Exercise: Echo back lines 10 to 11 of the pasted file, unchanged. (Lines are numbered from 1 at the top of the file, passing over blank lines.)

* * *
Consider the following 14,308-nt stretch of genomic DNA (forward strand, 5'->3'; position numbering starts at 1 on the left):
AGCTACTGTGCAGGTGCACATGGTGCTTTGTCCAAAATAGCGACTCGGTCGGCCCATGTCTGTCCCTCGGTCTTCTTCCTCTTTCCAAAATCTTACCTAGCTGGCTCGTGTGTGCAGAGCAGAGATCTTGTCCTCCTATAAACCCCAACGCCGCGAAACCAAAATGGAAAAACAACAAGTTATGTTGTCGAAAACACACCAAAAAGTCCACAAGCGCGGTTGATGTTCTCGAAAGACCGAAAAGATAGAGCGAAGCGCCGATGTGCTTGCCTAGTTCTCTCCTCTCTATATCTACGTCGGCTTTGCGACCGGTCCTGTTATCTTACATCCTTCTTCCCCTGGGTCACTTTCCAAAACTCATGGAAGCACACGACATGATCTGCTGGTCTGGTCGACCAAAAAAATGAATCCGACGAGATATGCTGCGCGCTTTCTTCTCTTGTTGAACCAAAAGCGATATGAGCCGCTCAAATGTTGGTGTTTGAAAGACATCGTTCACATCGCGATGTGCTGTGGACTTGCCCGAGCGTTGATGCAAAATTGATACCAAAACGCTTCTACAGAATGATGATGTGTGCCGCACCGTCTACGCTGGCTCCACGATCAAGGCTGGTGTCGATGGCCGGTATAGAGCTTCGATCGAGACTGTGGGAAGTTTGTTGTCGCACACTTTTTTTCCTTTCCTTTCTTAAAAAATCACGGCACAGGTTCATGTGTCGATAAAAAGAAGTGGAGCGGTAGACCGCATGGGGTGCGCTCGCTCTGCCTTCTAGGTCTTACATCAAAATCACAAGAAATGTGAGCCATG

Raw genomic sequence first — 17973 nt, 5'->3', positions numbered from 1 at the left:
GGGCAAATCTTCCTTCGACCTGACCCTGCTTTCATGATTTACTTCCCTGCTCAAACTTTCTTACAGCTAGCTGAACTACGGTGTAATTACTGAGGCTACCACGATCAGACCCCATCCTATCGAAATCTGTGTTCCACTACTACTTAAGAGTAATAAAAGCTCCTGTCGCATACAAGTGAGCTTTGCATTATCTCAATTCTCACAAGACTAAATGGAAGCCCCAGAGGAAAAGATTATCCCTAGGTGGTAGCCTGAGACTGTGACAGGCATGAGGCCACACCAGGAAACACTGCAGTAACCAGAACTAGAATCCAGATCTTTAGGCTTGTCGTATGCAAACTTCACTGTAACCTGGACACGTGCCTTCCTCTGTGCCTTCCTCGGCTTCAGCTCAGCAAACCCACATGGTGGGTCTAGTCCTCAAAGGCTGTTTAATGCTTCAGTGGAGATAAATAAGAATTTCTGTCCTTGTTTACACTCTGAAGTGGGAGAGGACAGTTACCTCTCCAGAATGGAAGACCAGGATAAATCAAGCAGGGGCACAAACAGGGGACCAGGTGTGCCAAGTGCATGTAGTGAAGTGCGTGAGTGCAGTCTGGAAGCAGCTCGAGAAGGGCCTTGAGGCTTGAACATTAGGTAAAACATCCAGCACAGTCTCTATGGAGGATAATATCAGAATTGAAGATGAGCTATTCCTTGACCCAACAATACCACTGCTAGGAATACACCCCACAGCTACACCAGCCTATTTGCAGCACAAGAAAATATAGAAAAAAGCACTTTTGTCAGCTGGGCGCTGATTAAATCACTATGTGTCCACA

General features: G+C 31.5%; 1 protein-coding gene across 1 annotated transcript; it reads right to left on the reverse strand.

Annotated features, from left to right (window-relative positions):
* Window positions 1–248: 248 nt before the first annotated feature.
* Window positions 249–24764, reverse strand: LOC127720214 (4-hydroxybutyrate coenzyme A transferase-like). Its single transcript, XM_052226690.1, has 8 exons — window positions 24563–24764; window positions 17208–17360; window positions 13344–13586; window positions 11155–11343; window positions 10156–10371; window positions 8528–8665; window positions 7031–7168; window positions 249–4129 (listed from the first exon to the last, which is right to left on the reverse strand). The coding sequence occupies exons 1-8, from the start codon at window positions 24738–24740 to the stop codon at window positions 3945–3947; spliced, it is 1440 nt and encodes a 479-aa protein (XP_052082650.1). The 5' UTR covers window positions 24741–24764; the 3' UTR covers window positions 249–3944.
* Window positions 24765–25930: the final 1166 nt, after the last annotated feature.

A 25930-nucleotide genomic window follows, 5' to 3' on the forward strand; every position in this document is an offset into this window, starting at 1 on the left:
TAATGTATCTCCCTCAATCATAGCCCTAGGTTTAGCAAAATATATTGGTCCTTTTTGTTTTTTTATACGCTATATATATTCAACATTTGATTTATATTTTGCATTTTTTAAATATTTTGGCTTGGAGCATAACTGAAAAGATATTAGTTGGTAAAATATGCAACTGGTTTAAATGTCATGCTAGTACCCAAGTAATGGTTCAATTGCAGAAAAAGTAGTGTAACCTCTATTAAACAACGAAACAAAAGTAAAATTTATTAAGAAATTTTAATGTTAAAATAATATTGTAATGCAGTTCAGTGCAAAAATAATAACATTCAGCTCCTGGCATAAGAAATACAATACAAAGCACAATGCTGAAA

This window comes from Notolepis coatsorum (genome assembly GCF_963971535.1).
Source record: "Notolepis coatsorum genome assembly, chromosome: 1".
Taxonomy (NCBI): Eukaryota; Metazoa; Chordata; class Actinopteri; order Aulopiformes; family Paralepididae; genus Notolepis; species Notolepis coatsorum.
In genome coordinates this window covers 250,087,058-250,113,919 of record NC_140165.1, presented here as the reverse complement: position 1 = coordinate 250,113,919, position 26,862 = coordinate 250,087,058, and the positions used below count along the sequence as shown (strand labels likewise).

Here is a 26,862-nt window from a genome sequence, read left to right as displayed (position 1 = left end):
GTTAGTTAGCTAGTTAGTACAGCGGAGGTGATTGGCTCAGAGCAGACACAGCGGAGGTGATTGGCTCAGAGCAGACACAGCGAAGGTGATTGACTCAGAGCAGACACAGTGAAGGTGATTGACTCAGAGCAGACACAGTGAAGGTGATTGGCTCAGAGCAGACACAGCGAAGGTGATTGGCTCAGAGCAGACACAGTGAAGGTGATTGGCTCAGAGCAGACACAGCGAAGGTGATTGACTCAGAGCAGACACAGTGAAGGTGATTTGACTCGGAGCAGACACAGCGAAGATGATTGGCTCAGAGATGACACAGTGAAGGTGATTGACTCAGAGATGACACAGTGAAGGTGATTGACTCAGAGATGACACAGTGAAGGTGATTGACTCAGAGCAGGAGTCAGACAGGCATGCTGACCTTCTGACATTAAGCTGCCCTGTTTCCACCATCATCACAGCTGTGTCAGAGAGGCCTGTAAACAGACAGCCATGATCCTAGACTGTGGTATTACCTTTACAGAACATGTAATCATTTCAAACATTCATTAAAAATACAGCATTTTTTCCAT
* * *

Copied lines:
A 25930-nucleotide genomic window follows, 5' to 3' on the forward strand; every position in this document is an offset into this window, starting at 1 on the left:
TAATGTATCTCCCTCAATCATAGCCCTAGGTTTAGCAAAATATATTGGTCCTTTTTGTTTTTTTATACGCTATATATATTCAACATTTGATTTATATTTTGCATTTTTTAAATATTTTGGCTTGGAGCATAACTGAAAAGATATTAGTTGGTAAAATATGCAACTGGTTTAAATGTCATGCTAGTACCCAAGTAATGGTTCAATTGCAGAAAAAGTAGTGTAACCTCTATTAAACAACGAAACAAAAGTAAAATTTATTAAGAAATTTTAATGTTAAAATAATATTGTAATGCAGTTCAGTGCAAAAATAATAACATTCAGCTCCTGGCATAAGAAATACAATACAAAGCACAATGCTGAAA